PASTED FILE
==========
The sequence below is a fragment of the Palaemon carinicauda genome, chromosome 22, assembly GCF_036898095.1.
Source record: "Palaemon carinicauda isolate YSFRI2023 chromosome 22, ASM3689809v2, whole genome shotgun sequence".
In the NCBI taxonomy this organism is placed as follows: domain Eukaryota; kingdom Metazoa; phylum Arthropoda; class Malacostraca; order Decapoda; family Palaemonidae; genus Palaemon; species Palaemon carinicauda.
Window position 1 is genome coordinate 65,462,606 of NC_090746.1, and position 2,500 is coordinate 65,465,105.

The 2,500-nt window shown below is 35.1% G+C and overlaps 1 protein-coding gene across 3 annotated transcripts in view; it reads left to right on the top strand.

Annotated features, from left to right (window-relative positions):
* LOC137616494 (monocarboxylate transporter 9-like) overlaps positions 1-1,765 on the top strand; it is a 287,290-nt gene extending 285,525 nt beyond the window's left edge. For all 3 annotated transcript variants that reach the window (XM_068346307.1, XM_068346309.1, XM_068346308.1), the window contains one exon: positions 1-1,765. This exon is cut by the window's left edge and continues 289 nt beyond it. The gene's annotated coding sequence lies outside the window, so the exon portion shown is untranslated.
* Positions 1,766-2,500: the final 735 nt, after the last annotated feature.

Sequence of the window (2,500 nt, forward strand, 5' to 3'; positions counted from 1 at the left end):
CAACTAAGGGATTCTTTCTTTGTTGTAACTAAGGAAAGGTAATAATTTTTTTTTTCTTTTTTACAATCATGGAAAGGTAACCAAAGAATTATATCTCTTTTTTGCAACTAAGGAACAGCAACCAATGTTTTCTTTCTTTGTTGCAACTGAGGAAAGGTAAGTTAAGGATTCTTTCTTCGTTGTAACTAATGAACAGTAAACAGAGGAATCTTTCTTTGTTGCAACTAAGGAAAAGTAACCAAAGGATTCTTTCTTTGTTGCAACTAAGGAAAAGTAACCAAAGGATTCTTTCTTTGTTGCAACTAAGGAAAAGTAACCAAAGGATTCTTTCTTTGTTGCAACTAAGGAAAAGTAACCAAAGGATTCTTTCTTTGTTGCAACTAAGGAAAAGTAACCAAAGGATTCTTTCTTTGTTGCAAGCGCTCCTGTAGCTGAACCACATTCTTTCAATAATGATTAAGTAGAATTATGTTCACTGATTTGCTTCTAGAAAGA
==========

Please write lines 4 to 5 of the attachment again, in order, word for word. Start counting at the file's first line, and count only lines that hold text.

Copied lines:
Window position 1 is genome coordinate 65,462,606 of NC_090746.1, and position 2,500 is coordinate 65,465,105.

The 2,500-nt window shown below is 35.1% G+C and overlaps 1 protein-coding gene across 3 annotated transcripts in view; it reads left to right on the top strand.